Then We’ll Sing a New Song is a fascinating examination of how African religions have shaped belief and practices in America. Not just the story of the development of African American religions or the black church, this book tells the often-unrecognized, but important story of how African religions have shaped religion in America more broadly.
Introduces readers to the cultures of three African kingdoms that contributed significant numbers of their population to the African slave trade, and also profoundly shaped religion in America—the Kingdom of Kongo, the Oyo Empire, and the Kingdom of Dahomey. Each of these groups has a unique history within the long history of the Atlantic slave trade and interacts with the Americas at a specific point in history. Clark shows how each may have had an influence on contemporary American beliefs and culture, sometimes in surprising ways. The book features a glossary, timeline, and maps. [more]
Santeria, also known as Yoruba, Lukumi, or Orisha, was originally brought to the Americas from Africa by enslaved peoples destined for the Caribbean and South America. By the late 1980s it was estimated that more than 70 million African and American people participated in, or were familiar with, the various forms of Santeria, including traditional religions in Africa, Vodun in Haiti, Candomble in Brazil, Shango religion in Trinidad, Santeria in Cuba and, of course, variants of all of these in the U.S. Today there are practitioners around the world including Europe and Asia. Because of the secretive nature of the religion, it has been difficult to get accurate and objective information, but here, Clark introduces readers to the religion, explores the basic elements, including the Orisha, and answers the many questions Santeria arouses in observers and practitioners alike.
While much theological thinking assumes a normative male perspective, this study demonstrates how our ideas of religious beliefs and practices change in the light of gender awareness. Exploring the philosophy and practices of the Orisha traditions (principally the Afro-Cuban religious complex known as Santería) as they have developed in the Americas, Clark suggests that, unlike many mainstream religions, these traditions exist within a female-normative system in which all practitioners are expected to take up female gender roles.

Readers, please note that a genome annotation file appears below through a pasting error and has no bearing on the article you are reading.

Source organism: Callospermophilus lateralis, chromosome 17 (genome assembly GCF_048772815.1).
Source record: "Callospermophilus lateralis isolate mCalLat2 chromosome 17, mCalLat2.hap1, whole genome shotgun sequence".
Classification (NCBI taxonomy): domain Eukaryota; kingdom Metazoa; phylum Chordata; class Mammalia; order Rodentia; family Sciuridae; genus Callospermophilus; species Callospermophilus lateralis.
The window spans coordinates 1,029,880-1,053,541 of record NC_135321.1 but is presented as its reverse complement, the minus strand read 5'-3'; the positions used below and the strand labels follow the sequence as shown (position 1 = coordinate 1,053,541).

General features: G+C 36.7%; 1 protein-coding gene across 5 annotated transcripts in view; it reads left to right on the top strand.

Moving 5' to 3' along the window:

Examining the practices of divination, initiation, possession trance, sacrifice, and witchcraft in successive chapters, Clark explores the ways in which Santería beliefs and practices deviate from the historical assumptions about and the conceptual implications of these basic concepts. After tracing the standard definition of each term and describing its place within the worldview of Santería, Clark teases out its gender implications to argue for the female-normative nature of the religion. By arguing that gender is a fluid concept within Santería, Clark suggests that the qualities of being female form the ideal of Santeria religious practice for both men and women. In addition, she asserts that the Ifa cult organized around the male-only priesthood of the babalawo is an independent tradition that has been incompletely assimilated into the larger Santería complex.
- “Santería and Voudon.” In Encyclopedia of New York State, edited by Peter Eisenstadt. Albany, New York: Syracuse University Press, 2002.
- “Santería, Material Culture.” InEncyclopedia of African and African-American Religion, edited by Stephen D. Glazier. New York: Routledge, 2000.
- “Santería.” Sects, Cults, and Spiritual Communities: A Sociological Analysis. Eds. William W. Zellner and Marc Petrowski. Westport, CT: Praeger Publishers, 1998. 118–130.
- Article on Black Spiritual Churches in There Is a Mystery: Esotericism, Gnosticism, and Mysticism in African American Religious Experience, Stephen C. Finley, Margarita Simon Guillory, Hugh R. Page (eds) (in preparation)
- Articles on Espiristimo, Palo Myombe, Rada, Santeria, and Santerismo for African American Religious Cultures. ABC-CLIO, INC., 2009.
- “Santería Sacrificial Rituals: A Reconsideration of Religious Violence.” The Pomegranate 8:2 (2006); 133-145.
- “Godparenthood in the Afro-Cuban Religious Tradition of Santería,” Journal of Religious Studies and Theology 22:1 (2003): 45–62.
- “You Are (Not) Shango: Jungian Archetypes in Contemporary Santería.” Wadabagei. A Journal of the Caribbean and its Diaspora5 (1 2002): 105–135.
- “¡No Hay Ningun Santo Aqui! (There are No Saints Here!): Symbolic Language within Santería.” Journal of the American Academy of Religion 69 (1 2001): 21–41.
- “Orisha Worship Communities: A Reconsideration of Organizational Structure,” Religion, an Academic Press Journal, 30 (4 2000): 379-389.
- “Seven African Powers: Hybridity and Appropriation,” Material History of American Religion Project, http://www.materialreligion.org.
- “Secret Language of the Orisha.” Proceedingsof the Association for the Scientific Study of Religion, (March, 1999).
- “Theological Displays on Santería Altars.” Proceedingsof the Association for the Scientific Study of Religion, (March, 1998): 1–23.
- “The Santa Barbara Phenomena: Ambiguity in Yoruba-based Religion.” Proceedingsof the Association for the Scientific Study of Religion, (March, 1997): 48–61.
- With Edith Wyschogrod and Elizabeth Burr. “Integrating the Net into the Religious Classroom: Some Notes from the Field.” Religious Studies News 10.2 (May 1995): 23–24. (See http://www.aar-site.org/scripts/ AAR/members/classnet.html).
- “Like a Drop of Rain, Flowing to the Ocean: Death and Dying in Contemporary Neo-Paganism.” Proceedingsof the Association for the Scientific Study of Religion, (March, 1995): 24–49.